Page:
A New Human Relative

January/February 2016

Johannesburg, South Africa
(Courtesy John Hawks/Wits University)

Scientists have long searched for the transitional species between apelike australopithecines, such as Lucy (Australopithecus afarensis), and early humans, such as Homo habilis. And now, deep in the Rising Star cave system in South Africa, they may have unearthed it.

When amateur cavers told Lee Berger, a paleoanthropologist at the University of the Witwatersrand in Johannesburg, that they had located hominin remains in the nearby cave system, he knew he could not make it in to retrieve them himself. The passageway was extremely narrow, just seven inches wide at one point. So Berger put out a call on Facebook for diminutive, non-claustrophobic scientists and recruited a team of six women who fit the criteria.

Marina Elliott, an archaeologist from Simon Fraser University in Canada, was the first to enter the chamber. “I was stunned,” she says. “I shone my headlight around and picked up flashes of bone all over the place.” Elliott and her colleagues retrieved more than 1,500 specimens, from at least fifteen different individuals. A larger team of scientists, led by Berger, determined that the remains belong to a previously unknown species, which they named Homo naledi after its resting place—naledi means “star” in the local Sesotho language.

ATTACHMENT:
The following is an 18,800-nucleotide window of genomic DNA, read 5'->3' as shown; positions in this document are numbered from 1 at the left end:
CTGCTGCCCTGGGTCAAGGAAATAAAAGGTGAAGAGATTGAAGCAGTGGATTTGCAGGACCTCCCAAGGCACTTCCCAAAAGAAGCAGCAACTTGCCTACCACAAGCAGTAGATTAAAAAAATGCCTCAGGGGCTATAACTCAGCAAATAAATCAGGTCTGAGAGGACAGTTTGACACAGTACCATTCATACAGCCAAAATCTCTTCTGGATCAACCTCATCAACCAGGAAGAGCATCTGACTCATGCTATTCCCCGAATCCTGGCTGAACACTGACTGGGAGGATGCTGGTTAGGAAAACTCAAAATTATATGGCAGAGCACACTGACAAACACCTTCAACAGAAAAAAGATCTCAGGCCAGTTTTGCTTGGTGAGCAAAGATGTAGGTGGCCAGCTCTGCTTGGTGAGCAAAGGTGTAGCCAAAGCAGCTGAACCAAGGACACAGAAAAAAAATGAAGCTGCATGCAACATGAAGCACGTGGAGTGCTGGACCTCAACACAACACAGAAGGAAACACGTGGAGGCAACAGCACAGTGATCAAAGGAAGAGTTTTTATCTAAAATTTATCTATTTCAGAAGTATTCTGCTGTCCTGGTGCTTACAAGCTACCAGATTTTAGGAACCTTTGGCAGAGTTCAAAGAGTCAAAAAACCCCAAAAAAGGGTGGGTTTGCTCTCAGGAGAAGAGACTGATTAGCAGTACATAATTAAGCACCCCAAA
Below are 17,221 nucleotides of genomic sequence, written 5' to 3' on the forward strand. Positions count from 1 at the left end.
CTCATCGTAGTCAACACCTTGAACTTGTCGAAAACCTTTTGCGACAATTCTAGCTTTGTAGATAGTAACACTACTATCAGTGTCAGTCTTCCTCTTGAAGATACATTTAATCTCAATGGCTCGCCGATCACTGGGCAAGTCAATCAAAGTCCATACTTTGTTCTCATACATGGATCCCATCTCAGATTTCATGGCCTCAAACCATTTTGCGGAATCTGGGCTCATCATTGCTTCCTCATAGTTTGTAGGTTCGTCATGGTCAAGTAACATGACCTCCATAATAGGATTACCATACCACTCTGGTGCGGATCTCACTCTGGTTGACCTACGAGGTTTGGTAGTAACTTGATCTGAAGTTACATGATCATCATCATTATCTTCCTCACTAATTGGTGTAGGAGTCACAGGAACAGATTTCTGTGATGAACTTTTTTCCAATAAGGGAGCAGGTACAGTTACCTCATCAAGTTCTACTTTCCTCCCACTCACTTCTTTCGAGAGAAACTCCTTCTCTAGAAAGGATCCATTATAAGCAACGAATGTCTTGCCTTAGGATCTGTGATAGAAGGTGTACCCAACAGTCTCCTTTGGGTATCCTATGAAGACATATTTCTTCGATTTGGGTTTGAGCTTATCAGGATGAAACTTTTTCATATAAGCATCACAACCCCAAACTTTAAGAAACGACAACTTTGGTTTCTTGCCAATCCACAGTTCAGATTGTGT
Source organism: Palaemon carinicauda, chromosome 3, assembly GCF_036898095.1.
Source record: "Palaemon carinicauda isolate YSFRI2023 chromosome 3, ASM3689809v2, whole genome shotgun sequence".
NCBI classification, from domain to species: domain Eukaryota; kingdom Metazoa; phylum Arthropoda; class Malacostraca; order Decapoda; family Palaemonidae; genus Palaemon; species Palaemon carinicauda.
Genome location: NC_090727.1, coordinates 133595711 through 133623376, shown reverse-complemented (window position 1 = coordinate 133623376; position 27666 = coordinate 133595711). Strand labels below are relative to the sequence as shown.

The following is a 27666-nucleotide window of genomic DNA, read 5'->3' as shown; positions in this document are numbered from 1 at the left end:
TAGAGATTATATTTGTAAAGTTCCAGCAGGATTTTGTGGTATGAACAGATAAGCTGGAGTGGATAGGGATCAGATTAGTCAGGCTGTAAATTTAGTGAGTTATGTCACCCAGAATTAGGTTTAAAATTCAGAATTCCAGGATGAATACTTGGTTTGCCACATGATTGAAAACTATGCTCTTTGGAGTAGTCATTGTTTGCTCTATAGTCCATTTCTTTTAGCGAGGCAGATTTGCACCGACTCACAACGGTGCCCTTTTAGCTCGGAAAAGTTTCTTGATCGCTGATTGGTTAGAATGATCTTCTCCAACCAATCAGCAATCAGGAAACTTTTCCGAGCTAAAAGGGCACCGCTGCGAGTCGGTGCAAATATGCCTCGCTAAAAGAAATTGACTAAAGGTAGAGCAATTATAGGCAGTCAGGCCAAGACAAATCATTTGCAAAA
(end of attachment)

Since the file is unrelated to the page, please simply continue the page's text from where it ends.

The newly discovered species had a novel mix of primitive and modern features. Its head was tiny, with a brain the size of an orange, but its skull was humanlike in shape. Its hands were adapted for manipulating objects and its feet for walking upright, but its shoulders and fingers were built for climbing. “We never expected to see a combination of characteristics like this,” says John Hawks, a paleoanthropologist at the University of Wisconsin–Madison, “but they’re all in Homo naledi, and that’s surprising.”

The researchers suspect Homo naledi may be among the earliest members of the genus Homo, which would mean it most likely existed around 2.5 million years ago. However, they have so far been unable to date the remains.

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